Ditch the self-blame over unrealistic demands
Rather than blaming the organisation for the impossible demands it imposes, they blamed themselves for failing to achieve them.
Despite ostensibly recognising the unrealistic demands of the workplace, employees feel guilty and blame themselves for failing to fulfil them. Why? Long working hours, 24/7 mobile email apps, travel demands, Orwellian targets, scathing 360-degree peer reviews, toxic, competitive workplace cultures precariously balanced with mounting domestic responsibilities . . . it is easy to see how contemporary work overwhelms us.
From detailed research on the biographies of financiers and accountants, I identified how workers, particularly women, recognised these impossible demands but, contradictorily, felt guilt for failing to fulfil them. Rather than blaming the organisation for the impossible demands it imposes, they blamed themselves.
Women would, for instance, feel guilty when they had not “put themselves out there” and “seized opportunities”, or “stood up” for themselves when they had been unfairly treated in an evaluation, or confronted by an aggressive peer. Rather than attributing responsibility to their employers for not fairly promoting or protecting them from discrimination or aggressive peers, women tended to take responsibility onto themselves.
Sigmund Freud, the Austrian-British psychoanalyst, identified how “guilt” was the result of an unconscious response to something we have lost: either a material loss, such a person, or an intangible idea or belief. Freud explained how this can lead to self-destructive psychic processes, such as undue self-blame and denigration.
This, he explained, helped the mind deal with the anxiety that the loss evokes.
In particular, the research found that workers had a tendency to blame and denigrate themselves primarily for impediments to their career progression. Women, for instance, believed that, despite these obstacles, if they worked hard and persevered, they could overcome challenges to career-progression, and achieve success. This is unsurprising as it is part of a broader trend where self-managed solutions, such as instilling “resilience” or “confidence” in women, are propounded as the elixir to the continued problem of female underrepresentation in many sectors of the economy, particularly at senior levels.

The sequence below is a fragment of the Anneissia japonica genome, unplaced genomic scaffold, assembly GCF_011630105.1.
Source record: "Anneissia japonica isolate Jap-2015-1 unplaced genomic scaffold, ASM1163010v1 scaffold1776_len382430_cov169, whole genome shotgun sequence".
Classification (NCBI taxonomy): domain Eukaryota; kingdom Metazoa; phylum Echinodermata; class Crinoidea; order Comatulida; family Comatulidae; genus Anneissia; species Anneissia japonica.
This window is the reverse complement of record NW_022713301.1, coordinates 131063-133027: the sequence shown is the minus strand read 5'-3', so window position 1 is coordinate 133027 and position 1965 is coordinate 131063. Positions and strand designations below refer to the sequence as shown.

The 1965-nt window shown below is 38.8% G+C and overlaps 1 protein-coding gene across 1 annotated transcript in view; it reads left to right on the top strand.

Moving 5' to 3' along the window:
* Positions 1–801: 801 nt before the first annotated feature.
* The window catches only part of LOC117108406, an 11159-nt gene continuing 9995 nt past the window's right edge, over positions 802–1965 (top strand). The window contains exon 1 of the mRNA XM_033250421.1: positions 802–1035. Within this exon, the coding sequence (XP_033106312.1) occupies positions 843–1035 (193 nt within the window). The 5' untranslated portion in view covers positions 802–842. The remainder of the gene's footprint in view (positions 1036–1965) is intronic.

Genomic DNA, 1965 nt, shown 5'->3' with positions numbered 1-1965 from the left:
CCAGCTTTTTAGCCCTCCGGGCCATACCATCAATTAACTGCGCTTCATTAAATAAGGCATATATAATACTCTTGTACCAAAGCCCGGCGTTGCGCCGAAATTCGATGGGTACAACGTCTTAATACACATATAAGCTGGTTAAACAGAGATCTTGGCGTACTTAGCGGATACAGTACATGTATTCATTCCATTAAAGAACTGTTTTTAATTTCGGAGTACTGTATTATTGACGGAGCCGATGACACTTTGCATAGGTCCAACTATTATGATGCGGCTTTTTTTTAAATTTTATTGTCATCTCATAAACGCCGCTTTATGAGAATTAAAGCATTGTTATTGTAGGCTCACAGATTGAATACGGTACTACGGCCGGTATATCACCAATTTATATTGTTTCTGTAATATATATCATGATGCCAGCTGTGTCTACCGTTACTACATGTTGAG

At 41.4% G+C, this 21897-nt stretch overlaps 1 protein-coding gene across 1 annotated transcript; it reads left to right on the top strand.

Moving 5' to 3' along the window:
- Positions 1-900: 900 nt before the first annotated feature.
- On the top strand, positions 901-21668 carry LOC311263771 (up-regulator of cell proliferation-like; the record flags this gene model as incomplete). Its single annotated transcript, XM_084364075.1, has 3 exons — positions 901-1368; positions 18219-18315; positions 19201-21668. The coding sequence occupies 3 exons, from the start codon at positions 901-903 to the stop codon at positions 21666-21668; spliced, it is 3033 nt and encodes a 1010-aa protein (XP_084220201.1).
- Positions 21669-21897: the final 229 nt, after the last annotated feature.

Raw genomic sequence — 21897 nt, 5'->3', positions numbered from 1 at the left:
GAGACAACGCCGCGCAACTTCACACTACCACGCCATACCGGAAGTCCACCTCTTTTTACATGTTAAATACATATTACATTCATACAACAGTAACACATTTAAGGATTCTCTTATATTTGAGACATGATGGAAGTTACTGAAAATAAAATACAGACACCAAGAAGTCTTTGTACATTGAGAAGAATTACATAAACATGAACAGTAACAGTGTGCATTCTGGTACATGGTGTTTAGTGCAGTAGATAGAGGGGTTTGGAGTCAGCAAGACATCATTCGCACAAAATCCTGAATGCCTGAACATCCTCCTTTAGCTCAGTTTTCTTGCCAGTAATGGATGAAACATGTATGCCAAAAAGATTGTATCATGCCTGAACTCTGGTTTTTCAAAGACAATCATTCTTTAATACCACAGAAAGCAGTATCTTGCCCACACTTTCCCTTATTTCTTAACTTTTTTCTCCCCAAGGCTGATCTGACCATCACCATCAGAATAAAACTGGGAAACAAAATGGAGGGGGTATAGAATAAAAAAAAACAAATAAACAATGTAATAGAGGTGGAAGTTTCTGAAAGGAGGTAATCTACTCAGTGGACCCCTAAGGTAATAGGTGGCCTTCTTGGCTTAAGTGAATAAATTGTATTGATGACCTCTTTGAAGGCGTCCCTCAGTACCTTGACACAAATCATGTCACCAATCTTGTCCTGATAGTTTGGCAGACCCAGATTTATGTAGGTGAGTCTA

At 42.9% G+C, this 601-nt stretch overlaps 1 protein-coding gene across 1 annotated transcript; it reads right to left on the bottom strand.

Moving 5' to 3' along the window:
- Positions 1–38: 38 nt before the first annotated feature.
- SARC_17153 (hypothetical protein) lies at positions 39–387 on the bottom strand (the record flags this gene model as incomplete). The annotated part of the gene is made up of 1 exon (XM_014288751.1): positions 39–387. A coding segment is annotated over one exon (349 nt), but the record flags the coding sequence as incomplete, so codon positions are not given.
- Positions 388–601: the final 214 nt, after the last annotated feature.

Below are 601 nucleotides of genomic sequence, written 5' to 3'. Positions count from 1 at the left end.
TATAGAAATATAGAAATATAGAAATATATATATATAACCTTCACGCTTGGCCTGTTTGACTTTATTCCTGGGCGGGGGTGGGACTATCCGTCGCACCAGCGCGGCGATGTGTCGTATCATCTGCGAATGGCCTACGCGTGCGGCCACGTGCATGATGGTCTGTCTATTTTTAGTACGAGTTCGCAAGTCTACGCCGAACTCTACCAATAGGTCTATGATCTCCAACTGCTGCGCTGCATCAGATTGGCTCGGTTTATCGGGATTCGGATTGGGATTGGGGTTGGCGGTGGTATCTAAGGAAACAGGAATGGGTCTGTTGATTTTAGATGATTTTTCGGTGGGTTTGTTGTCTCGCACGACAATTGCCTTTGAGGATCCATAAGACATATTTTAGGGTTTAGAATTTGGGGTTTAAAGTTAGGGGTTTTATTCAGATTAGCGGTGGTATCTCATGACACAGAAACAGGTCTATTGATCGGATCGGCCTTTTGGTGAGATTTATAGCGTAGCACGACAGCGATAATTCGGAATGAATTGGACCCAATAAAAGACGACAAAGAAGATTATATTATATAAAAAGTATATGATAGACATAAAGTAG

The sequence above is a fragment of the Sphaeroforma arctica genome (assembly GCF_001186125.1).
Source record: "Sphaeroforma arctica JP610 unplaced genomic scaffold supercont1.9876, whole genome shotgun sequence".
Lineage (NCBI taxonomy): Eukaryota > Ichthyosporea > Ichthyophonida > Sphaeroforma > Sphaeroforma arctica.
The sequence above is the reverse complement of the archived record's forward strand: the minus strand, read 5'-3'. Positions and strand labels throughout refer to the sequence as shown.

Not only can unrealistic workplace demands and mistreatment result in destructive self-denigration: they also distract us from the factors that have given rise to the challenges that we face at work. The overall implication is that these impossible demands and even instances of discrimination go unchecked and unchallenged. Instead, self-blame prevails and unfairness triumphs.
This raises questions regarding how we ditch guilt and self-blame and challenge instead the factors that have given rise to our senses of guilt and self-blame.
Here’s a possible three-pronged approach:
– Recognising self-blame and guilt: Do you find that you often blame yourself for challenges, failures or mishaps at work? Do you find yourself going round in circles? Do you feel “bad” as if you have done wrong? Thinking through these questions in such instances may be an important first step in making the unconscious “conscious”.
– Ditching the guilt: when you find you are blaming yourself, turn the problem on its head by asking a contrary question. For instance, was there really anything else you could have done in such an instance? The likelihood is that our organisations and superiors could do more to support us when challenges emerge.
– Share experiences: talk to others you trust about how you feel. Do they feel the same? It is common that such experiences and patterns are not isolated to just an individual; they are likely experienced by others in a similar position to ourselves.
This may open up alternative approaches to self-blame by working and collaborating with others at work to challenge unrealistic expectations and unfairness.
The reality is that it’s unlikely one individual alone can reshape entire organisational cultures and systems. However, working with others could give greater voice and pressure, and increase the chance of change.
Dr Darren Thomas Baker is assistant professor / lecturer of business in society at the Quinn and Smurfit Business Schools, University College Dublin. Dr Deborah Brewis is lecturer/assistant professor in management, strategy and organisation at the University of Bath.
Previously published in The Irish Times.
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